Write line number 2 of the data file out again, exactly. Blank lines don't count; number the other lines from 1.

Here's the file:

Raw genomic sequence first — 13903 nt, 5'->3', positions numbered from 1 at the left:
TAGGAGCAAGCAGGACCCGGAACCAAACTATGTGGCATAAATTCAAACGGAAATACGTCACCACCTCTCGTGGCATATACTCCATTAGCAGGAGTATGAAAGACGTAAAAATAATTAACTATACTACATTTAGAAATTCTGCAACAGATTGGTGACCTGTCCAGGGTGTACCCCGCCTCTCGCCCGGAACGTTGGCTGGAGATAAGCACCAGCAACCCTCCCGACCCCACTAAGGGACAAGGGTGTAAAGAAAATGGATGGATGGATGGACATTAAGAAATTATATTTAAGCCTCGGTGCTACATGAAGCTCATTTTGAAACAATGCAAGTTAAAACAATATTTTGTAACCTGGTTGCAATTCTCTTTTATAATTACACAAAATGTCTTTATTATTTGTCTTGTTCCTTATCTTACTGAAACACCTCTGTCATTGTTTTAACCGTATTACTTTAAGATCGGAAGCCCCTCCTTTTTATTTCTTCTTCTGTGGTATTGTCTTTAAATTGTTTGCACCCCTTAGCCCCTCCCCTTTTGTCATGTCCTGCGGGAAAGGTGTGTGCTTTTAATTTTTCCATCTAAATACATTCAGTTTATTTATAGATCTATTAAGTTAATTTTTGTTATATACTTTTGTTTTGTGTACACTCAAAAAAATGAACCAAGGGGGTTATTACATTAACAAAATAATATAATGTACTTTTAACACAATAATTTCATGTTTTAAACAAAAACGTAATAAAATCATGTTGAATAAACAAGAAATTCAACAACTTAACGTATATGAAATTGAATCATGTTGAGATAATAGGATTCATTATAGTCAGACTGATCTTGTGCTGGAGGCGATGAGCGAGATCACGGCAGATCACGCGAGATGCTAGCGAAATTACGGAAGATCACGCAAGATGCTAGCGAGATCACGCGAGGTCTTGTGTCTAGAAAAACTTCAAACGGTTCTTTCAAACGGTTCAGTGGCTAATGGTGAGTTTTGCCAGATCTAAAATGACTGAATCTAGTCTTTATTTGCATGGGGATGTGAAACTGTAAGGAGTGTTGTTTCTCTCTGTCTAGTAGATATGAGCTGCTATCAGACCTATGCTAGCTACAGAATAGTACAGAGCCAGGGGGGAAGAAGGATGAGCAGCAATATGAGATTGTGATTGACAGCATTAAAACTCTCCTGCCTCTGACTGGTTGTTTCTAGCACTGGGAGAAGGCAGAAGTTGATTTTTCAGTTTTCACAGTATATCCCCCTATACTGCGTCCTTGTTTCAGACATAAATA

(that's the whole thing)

TAGGAGCAAGCAGGACCCGGAACCAAACTATGTGGCATAAATTCAAACGGAAATACGTCACCACCTCTCGTGGCATATACTCCATTAGCAGGAGTATGAAAGACGTAAAAATAATTAACTATACTACATTTAGAAATTCTGCAACAGATTGGTGACCTGTCCAGGGTGTACCCCGCCTCTCGCCCGGAACGTTGGCTGGAGATAAGCACCAGCAACCCTCCCGACCCCACTAAGGGACAAGGGTGTAAAGAAAATGGATGGATGGATGGACATTAAGAAATTATATTTAAGCCTCGGTGCTACATGAAGCTCATTTTGAAACAATGCAAGTTAAAACAATATTTTGTAACCTGGTTGCAATTCTCTTTTATAATTACACAAAATGTCTTTATTATTTGTCTTGTTCCTTATCTTACTGAAACACCTCTGTCATTGTTTTAACCGTATTACTTTAAGATCGGAAGCCCCTCCTTTTTATTTCTTCTTCTGTGGTATTGTCTTTAAATTGTTTGCACCCCTTAGCCCCTCCCCTTTTGTCATGTCCTGCGGGAAAGGTGTGTGCTTTTAATTTTTCCATCTAAATACATTCAGTTTATTTATAGATCTATTAAGTTAATTTTTGTTATATACTTTTGTTTTGTGTACACTCAAAAAAATGAACCAAGGGGGTTATTACATTAACAAAATAATATAATGTACTTTTAACACAATAATTTCATGTTTTAAACAAAAACGTAATAAAATCATGTTGAATAAACAAGAAATTCAACAACTTAACGTATATGAAATTGAATCATGTTGAGATAATAGGATTCATTATAGTCAGACTGATCTTGTGCTGGAGGCGATGAGCGAGATCACGGCAGATCACGCGAGATGCTAGCGAAATTACGGAAGATCACGCAAGATGCTAGCGAGATCACGCGAGGTCTTGTGTCTAGAAAAACTTCAAACGGTTCTTTCAAACGGTTCAGTGGCTAATGGTGAGTTTTGCCAGATCTAAAATGACTGAATCTAGTCTTTATTTGCATGGGGATGTGAAACTGTAAGGAGTGTTGTTTCTCTCTGTCTAGTAGATATGAGCTGCTATCAGACCTATGCTAGCTACAGAATAGTACAGAGCCAGGGGGGAAGAAGGATGAGCAGCAATATGAGATTGTGATTGACAGCATTAAAACTCTCCTGCCTCTGACTGGTTGTTTCTAGCACTGGGAGAAGGCAGAAGTTGATTTTTCAGTTTTCACAGTATATCCCCCTATACTGCGTCCTTGTTTCAGACATAAATA